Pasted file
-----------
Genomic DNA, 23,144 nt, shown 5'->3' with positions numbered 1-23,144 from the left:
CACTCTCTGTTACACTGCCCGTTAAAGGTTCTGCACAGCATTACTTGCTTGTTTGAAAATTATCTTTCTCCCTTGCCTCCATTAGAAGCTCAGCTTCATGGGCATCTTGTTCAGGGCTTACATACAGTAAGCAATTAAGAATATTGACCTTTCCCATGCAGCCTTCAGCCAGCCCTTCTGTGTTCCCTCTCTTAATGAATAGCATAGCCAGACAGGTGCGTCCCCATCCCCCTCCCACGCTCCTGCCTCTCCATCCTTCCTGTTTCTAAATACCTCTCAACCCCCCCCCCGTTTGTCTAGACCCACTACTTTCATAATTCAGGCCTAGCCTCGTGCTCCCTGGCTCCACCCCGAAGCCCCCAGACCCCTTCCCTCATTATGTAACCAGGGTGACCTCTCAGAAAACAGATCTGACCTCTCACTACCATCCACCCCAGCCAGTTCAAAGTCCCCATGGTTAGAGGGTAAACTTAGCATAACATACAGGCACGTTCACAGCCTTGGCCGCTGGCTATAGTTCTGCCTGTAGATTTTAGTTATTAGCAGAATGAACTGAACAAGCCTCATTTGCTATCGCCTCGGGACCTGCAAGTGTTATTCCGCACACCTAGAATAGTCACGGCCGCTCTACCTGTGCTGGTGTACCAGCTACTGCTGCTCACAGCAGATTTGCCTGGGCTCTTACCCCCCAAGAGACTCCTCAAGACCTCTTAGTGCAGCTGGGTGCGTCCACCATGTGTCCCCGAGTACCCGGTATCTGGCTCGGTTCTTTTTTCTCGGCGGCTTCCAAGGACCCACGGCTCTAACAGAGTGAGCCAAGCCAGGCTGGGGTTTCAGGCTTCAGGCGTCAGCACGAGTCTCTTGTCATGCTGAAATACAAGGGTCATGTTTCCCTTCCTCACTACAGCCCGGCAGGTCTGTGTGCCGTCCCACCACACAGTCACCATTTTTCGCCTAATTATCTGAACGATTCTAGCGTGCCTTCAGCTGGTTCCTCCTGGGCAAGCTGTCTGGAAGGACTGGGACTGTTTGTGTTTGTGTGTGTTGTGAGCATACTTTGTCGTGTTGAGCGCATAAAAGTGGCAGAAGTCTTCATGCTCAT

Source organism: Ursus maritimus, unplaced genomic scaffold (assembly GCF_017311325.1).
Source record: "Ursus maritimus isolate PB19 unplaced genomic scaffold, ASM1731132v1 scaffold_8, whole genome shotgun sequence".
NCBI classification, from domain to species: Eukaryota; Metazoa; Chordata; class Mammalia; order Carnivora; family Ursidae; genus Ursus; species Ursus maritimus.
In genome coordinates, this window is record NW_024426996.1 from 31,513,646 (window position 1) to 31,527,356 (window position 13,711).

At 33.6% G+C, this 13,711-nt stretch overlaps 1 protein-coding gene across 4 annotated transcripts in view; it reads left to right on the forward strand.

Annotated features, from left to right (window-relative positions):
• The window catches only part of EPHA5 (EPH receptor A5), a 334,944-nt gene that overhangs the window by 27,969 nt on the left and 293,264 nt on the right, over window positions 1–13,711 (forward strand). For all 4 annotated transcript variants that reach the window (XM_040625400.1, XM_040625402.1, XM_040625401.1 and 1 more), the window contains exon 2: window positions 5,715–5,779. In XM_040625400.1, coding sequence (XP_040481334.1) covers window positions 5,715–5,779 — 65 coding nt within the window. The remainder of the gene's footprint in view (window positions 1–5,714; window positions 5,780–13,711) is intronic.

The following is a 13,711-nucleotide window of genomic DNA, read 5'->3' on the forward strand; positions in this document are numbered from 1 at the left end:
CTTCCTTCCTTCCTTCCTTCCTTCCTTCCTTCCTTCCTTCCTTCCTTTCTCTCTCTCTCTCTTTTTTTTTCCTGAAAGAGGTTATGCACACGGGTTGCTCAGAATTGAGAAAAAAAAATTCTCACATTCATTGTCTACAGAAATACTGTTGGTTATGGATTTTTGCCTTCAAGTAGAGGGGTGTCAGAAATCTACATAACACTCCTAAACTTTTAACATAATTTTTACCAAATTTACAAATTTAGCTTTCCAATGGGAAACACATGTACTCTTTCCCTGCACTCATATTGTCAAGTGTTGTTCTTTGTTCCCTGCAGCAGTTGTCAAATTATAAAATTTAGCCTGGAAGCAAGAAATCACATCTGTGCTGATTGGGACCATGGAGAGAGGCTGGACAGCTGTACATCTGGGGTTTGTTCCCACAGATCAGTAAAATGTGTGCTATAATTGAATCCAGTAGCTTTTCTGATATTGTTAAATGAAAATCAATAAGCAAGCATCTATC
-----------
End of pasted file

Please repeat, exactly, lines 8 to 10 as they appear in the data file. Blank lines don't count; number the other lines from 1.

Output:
Annotated features, from left to right (window-relative positions):
• The window catches only part of EPHA5 (EPH receptor A5), a 334,944-nt gene that overhangs the window by 27,969 nt on the left and 293,264 nt on the right, over window positions 1–13,711 (forward strand). For all 4 annotated transcript variants that reach the window (XM_040625400.1, XM_040625402.1, XM_040625401.1 and 1 more), the window contains exon 2: window positions 5,715–5,779. In XM_040625400.1, coding sequence (XP_040481334.1) covers window positions 5,715–5,779 — 65 coding nt within the window. The remainder of the gene's footprint in view (window positions 1–5,714; window positions 5,780–13,711) is intronic.

The following is a 13,711-nucleotide window of genomic DNA, read 5'->3' on the forward strand; positions in this document are numbered from 1 at the left end: